Throw-away tickets being 'not allowed' is simply a distortion of the market by the airlines; it does not fit into the category of obtaining a free rental, in effect, by subterfuge. The airline ends up with an empty seat which was paid for. There is no additional cost to them, perhaps besides the loss of a captive audience for their advertising. If the passenger doesn't check in, then the loss does not even include making an announcement or holding the plane until the appropriate departure time.

James Curran

The prom dress discussion reminded me of a similar exchange from my school years.

At my college, the students were required to buy their graduation gowns (which they would wear exactly once), but the faculty members , who would need (presumably an identical) one every year, had the option of renting.

I wonder

I wonder whether Alex in Chicago works in the fashion industry. Most prom dresses aren't original: most are bought from a place like David's Bridal or a big department store at the local shopping mall for less than US$ 200.

In fact, at most proms, you can find a couple of girls who are mortified to discover that they're wearing exactly the same polyester dress, from the same store.


I'm not sure that the tie and the return ticket are analagous from an ethical standpoint. Not using something you paid for is the exact opposite of using something and not paying for it. The airline objects because there's an empty seat on their plane that could have a passenger in it. But if you bought season tickets to a football game knowing that you would not be able to attend one game, is that fraud?

Scalia's behavior was likely only taking advantage of the pricing disparity between (generally high-priced) one-way tickets and (usually more economical) round-trip tickets. It seems more unethical to charge customers in this manner just because it suits your bottom line than it does for a customer to attempt an end-around. You paid for that ticket, skipping the return trip is no more unethical than skipping the whole trip.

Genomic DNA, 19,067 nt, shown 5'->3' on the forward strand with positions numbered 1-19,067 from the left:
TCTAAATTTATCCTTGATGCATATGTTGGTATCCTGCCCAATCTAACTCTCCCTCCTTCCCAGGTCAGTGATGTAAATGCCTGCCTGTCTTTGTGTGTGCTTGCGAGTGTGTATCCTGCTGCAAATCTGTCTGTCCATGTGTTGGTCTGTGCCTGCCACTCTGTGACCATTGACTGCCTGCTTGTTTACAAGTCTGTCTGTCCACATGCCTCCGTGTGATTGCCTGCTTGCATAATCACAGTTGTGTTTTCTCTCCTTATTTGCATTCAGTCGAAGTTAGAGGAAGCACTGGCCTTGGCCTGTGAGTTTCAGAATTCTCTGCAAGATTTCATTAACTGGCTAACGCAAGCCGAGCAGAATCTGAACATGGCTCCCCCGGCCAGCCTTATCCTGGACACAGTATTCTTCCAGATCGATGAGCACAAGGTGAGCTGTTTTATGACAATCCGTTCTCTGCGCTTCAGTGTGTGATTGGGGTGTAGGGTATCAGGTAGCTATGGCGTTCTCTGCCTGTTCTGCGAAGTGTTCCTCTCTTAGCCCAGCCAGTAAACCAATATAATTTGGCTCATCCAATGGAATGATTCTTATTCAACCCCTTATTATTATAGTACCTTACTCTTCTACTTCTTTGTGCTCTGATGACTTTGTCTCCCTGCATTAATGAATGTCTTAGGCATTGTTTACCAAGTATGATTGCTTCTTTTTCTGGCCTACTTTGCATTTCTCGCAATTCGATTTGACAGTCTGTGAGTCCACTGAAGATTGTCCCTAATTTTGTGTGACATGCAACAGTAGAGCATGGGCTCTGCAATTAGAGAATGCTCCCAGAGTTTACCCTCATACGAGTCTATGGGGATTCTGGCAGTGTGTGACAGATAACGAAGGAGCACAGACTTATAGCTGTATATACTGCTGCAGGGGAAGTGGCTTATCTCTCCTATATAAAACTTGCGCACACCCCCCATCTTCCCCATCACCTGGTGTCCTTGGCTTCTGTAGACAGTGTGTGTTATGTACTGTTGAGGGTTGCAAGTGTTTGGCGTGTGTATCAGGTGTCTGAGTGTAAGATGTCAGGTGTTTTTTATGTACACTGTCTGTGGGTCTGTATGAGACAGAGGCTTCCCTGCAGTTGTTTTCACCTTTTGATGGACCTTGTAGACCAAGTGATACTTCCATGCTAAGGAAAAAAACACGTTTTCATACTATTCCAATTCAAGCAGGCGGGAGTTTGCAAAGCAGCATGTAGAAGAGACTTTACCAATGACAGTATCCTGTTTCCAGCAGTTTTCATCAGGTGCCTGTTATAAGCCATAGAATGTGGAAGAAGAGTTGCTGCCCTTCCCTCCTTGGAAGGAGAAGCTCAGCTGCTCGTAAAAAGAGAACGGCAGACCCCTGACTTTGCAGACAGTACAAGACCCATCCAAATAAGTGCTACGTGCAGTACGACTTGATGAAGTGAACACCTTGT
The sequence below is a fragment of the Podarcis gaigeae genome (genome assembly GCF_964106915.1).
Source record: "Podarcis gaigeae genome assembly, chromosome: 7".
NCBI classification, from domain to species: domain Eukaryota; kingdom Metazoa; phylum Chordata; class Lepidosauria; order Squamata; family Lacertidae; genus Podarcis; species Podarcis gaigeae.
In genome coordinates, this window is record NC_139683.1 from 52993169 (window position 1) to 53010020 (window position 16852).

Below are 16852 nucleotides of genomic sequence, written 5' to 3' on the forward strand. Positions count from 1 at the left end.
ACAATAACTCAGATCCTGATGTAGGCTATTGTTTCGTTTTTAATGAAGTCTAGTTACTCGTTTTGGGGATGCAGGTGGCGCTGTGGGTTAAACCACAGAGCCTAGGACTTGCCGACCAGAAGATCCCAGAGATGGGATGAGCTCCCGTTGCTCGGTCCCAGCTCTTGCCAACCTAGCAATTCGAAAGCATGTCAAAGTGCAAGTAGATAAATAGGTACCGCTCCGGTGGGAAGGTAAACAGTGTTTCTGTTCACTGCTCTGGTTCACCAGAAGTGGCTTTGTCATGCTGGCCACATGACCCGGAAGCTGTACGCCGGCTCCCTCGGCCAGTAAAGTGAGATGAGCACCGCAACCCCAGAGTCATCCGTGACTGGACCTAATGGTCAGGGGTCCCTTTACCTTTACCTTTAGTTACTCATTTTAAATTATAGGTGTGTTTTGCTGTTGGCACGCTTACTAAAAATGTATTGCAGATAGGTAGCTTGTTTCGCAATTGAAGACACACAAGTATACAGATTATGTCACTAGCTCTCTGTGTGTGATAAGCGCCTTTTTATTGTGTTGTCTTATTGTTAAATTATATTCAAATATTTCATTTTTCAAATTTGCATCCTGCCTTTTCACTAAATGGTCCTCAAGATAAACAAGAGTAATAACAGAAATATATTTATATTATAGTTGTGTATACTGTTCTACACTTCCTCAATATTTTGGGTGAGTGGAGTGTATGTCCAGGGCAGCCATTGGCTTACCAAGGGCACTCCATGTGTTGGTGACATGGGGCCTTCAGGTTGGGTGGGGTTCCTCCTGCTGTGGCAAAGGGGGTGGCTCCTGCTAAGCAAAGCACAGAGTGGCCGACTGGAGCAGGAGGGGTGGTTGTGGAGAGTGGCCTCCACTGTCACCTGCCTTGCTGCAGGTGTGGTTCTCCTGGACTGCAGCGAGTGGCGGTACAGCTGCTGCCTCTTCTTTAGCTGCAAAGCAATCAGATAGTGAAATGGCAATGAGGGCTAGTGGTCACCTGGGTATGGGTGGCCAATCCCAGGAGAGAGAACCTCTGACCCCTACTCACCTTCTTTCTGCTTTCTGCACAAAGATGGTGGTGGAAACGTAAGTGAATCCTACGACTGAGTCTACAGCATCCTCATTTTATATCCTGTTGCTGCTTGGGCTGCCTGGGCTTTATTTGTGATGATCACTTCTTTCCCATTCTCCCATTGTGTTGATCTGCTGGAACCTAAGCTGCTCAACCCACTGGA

Jonathan Katz

It makes sense that it is wrong to buy something with the intent of returning it (as if unused) after use. There is a grey area, however: what if one tries it, does not make any material (observable) damage or wear so that it remains salable, but finds it unsuitable for one's purpose? Unless explicitly forbidden by a plainly stated "All sales are final" policy, that is permitted.

One certainly has the right to discard a portion of one's purchase. If I keep food too long and it goes bad, or if a restaurant serving exceeds my appetite, am I required to consume it anyway? This applies to the return portion of a round-trip ticket. A good customer will cancel the return reservation so that the airline can sell it to someone else.


The other side to the OP's argument as to textbooks is that by not making the course reading lists available until it is too late to buy them anywhere other than the official university bookstore, the professors are complicit in the university's anticompetitive behavior and the students are simply reintroducing competition into the system by engaging in economically rational self-help.

David L

Ignoring for a moment the absolutist moral proclamation of "wrong," I would be interested to know how you would evaluate this example. In advance of a camping trip, I was looking for an inflatable mattress. I had already bought one that was extremely uncomfortable and had returned it. I saw one at Target that was really cheap. I knew there was a very good chance it would also be unacceptably inferior, but for the price it was worth giving it a shot. I could have paid $200 for a mattress that would have had, say, a 90% chance of being satisfactory. Instead, I paid $40 for a mattress that I estimated I would return with about 75% confidence. Not the 100% confidence that your student exhibited, but had Target known that I was reasonably sure I was going to return this mattress, they probably would not have sold it to me. Where do you draw the line?


This is all well and good philosophically, but what about the fraud and collusion committed between the textbook companies, colleges and campus bookstores which require students to buy $150+ textbooks which have less original and quality content than a random Wikipedia article? And let's not forget a new edition each year with slightly changed page numbers, which only devalue the used market without providing any benefit to the student.